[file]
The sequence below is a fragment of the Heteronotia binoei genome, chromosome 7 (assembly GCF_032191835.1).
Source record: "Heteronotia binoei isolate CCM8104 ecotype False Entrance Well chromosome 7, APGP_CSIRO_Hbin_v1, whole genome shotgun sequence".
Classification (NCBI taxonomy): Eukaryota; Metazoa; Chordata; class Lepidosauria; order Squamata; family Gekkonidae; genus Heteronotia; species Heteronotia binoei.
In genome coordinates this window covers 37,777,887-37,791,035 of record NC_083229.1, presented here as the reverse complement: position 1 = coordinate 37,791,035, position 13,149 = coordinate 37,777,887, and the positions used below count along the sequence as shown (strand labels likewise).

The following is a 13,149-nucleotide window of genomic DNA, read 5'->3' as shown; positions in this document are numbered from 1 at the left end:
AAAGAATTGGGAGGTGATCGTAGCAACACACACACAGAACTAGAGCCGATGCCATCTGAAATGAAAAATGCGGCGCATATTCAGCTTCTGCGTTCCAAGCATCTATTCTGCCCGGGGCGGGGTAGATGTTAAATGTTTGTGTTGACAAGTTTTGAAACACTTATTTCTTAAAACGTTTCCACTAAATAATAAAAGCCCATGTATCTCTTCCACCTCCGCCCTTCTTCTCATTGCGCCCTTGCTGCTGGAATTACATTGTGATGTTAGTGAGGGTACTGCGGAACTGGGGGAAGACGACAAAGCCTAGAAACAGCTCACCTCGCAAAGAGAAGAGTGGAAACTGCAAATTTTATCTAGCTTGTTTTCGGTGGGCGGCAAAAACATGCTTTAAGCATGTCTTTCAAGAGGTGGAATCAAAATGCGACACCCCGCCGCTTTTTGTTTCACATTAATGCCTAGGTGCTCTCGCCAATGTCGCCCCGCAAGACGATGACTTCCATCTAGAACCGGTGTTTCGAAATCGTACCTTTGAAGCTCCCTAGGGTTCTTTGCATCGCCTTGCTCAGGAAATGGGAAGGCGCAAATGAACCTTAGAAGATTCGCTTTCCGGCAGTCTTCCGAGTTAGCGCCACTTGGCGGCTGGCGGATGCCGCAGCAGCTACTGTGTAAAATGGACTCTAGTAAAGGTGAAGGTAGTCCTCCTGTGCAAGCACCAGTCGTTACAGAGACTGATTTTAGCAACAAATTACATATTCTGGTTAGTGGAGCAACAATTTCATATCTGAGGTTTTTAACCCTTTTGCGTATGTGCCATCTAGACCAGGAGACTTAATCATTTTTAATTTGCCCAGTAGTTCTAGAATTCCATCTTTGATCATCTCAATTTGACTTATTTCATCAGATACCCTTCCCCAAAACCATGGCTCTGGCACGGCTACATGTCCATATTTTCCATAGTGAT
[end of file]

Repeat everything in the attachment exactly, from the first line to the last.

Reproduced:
The sequence below is a fragment of the Heteronotia binoei genome, chromosome 7 (assembly GCF_032191835.1).
Source record: "Heteronotia binoei isolate CCM8104 ecotype False Entrance Well chromosome 7, APGP_CSIRO_Hbin_v1, whole genome shotgun sequence".
Classification (NCBI taxonomy): Eukaryota; Metazoa; Chordata; class Lepidosauria; order Squamata; family Gekkonidae; genus Heteronotia; species Heteronotia binoei.
In genome coordinates this window covers 37,777,887-37,791,035 of record NC_083229.1, presented here as the reverse complement: position 1 = coordinate 37,791,035, position 13,149 = coordinate 37,777,887, and the positions used below count along the sequence as shown (strand labels likewise).

The following is a 13,149-nucleotide window of genomic DNA, read 5'->3' as shown; positions in this document are numbered from 1 at the left end:
AAAGAATTGGGAGGTGATCGTAGCAACACACACACAGAACTAGAGCCGATGCCATCTGAAATGAAAAATGCGGCGCATATTCAGCTTCTGCGTTCCAAGCATCTATTCTGCCCGGGGCGGGGTAGATGTTAAATGTTTGTGTTGACAAGTTTTGAAACACTTATTTCTTAAAACGTTTCCACTAAATAATAAAAGCCCATGTATCTCTTCCACCTCCGCCCTTCTTCTCATTGCGCCCTTGCTGCTGGAATTACATTGTGATGTTAGTGAGGGTACTGCGGAACTGGGGGAAGACGACAAAGCCTAGAAACAGCTCACCTCGCAAAGAGAAGAGTGGAAACTGCAAATTTTATCTAGCTTGTTTTCGGTGGGCGGCAAAAACATGCTTTAAGCATGTCTTTCAAGAGGTGGAATCAAAATGCGACACCCCGCCGCTTTTTGTTTCACATTAATGCCTAGGTGCTCTCGCCAATGTCGCCCCGCAAGACGATGACTTCCATCTAGAACCGGTGTTTCGAAATCGTACCTTTGAAGCTCCCTAGGGTTCTTTGCATCGCCTTGCTCAGGAAATGGGAAGGCGCAAATGAACCTTAGAAGATTCGCTTTCCGGCAGTCTTCCGAGTTAGCGCCACTTGGCGGCTGGCGGATGCCGCAGCAGCTACTGTGTAAAATGGACTCTAGTAAAGGTGAAGGTAGTCCTCCTGTGCAAGCACCAGTCGTTACAGAGACTGATTTTAGCAACAAATTACATATTCTGGTTAGTGGAGCAACAATTTCATATCTGAGGTTTTTAACCCTTTTGCGTATGTGCCATCTAGACCAGGAGACTTAATCATTTTTAATTTGCCCAGTAGTTCTAGAATTCCATCTTTGATCATCTCAATTTGACTTATTTCATCAGATACCCTTCCCCAAAACCATGGCTCTGGCACGGCTACATGTCCATATTTTCCATAGTGAT